Many experts confirm that modelling results correspond to a simplified image of reality, given the theoretical approximations inherent to the mathematical model used, and the uncertainty that surrounds the characterization of emission sources. Indeed, modelling the atmospheric dispersion of air contaminants can never completely replace samples taken in the field.
For this reason, environmental authorizations often require an air quality monitoring network involving approved methods and instrumentation that comply with regulations. For example, traditional air quality monitoring stations combined with a weather station are the most commonly used approach. But the acquisition, installation and monitoring costs associated with this equipment are significant, which limits the number of sites where these stations can be deployed.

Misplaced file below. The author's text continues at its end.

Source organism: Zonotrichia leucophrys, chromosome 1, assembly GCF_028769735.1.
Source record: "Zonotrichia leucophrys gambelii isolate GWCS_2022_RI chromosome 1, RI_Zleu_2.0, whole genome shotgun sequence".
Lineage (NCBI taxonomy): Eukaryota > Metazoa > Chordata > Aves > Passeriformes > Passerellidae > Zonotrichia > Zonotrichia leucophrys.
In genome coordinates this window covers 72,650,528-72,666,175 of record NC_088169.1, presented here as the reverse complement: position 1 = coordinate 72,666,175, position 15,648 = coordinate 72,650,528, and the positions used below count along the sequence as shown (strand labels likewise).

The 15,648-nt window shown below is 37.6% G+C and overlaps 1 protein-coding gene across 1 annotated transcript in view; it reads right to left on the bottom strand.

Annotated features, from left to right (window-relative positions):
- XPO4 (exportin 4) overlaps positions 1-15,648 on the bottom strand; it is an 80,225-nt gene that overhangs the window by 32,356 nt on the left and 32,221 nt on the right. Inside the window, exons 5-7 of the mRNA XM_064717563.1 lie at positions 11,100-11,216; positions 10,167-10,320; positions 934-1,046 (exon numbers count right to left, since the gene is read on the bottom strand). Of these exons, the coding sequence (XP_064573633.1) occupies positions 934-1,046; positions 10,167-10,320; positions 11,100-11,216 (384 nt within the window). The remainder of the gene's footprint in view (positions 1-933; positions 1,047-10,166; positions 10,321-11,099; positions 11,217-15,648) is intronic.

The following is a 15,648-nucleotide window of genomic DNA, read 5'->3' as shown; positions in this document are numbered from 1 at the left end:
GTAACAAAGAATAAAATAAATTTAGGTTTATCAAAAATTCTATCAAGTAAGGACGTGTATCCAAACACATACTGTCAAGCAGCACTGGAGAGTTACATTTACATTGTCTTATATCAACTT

That said, in recent years, the proliferation of new generation sensors that are small, inexpensive and easy to use has been exponential. These new technologies have the potential to revolutionize current methods of monitoring air quality. On the one hand, these types of monitors can significantly increase the spatial resolution of measurements to collect a large amount of data, facilitating air quality management decision-making for the operators. On the other hand, few tests have been done on the accuracy, precision and long-term use of these sensors. WSP is actively working to integrate these new technologies into our air quality monitoring programs in order to clearly envision the future and design for it today.